Genus Lesson Plan
What is Genus?
Teachers, read the following information about Genus classification to your students, then do the included activity.
The category of Genus is found in the scientific classification system above species and below family. The Genus category shares many similar traits, but not enough similar traits to be all in the same species. However, those found in the same species will be found in the genus as well. When naming living things, the name is in the order of genus, species. The genus will be capitalized as well as italicized.
Teachers, write the following groups on the board and ask students to tell you if they would be found in the same genus.
- horse, butterfly and moth
- Fox, dog and wolf
- blue jay, robin and canary
- Man, woman, boy
- oak, elm and birch
Once students have identified which groups belong to the same genus, ask them if those same groups belong to the same species as well? Why or why not? What are the similarities that made the groups belong to the same genus? Why are the similarities that make these groups belong to the same species as well?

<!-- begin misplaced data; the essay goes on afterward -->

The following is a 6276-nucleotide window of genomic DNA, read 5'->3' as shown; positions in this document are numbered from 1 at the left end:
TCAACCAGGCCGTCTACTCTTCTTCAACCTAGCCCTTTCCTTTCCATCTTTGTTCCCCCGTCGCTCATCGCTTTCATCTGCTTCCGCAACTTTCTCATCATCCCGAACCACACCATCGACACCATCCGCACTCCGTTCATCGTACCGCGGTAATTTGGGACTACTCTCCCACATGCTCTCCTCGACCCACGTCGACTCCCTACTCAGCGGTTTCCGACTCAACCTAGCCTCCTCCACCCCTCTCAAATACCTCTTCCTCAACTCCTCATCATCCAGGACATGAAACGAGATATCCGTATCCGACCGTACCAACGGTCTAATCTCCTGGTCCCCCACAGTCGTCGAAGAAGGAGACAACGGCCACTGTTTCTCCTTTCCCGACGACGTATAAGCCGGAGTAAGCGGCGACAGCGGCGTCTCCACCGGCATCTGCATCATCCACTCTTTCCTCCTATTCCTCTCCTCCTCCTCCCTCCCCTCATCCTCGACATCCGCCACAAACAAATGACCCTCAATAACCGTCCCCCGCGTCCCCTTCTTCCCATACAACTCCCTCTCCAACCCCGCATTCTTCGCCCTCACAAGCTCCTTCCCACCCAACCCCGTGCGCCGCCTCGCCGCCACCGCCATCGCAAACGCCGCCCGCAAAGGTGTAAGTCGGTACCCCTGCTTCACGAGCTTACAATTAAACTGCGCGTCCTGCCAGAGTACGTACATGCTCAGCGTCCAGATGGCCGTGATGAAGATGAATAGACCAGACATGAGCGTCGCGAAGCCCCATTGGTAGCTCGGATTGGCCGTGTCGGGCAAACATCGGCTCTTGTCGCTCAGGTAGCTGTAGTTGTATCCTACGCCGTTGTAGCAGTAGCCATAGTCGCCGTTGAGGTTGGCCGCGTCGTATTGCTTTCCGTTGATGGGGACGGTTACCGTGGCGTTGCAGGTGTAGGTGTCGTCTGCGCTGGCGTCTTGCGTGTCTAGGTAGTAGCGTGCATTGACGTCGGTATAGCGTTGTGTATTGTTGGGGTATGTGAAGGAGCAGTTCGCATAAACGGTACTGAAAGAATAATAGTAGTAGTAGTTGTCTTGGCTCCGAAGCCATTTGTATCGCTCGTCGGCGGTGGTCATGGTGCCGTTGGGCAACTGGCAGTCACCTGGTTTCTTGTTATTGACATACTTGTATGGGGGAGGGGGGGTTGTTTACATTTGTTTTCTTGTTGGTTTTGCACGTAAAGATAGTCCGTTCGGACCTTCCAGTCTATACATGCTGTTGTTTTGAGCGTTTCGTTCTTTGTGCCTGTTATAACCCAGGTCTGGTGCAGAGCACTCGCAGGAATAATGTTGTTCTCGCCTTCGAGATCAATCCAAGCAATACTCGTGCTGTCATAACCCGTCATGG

Write the following scientific names on the board as they are written here. Ask students to correct the names if necessary.
- homo Sapien (human beings)
- Juglans Regia (English walnut)
- Juglans nigra (black walnut)
- passer domesticus (house sparrow)
Once students have corrected the names on the board, ask them to notice that the Juglans regia and Juglans nigra belong to the same genus, but different species. Can students guess what the word “juglans” means? Ask students if they can identify the meaning of some of the words listed in the scientific names. Inform students that these names are Latin, which is the language known best to the scientific community. Scientists use Latin because it is the language that so many other languages are derived from, which makes it the most commonly used one of the past.
This post is part of the series: Scientific Classification Part 2
This series on scientific clasification lesson plans is the second in a pair of series. Add these biology lesson plans to your science curriculum today!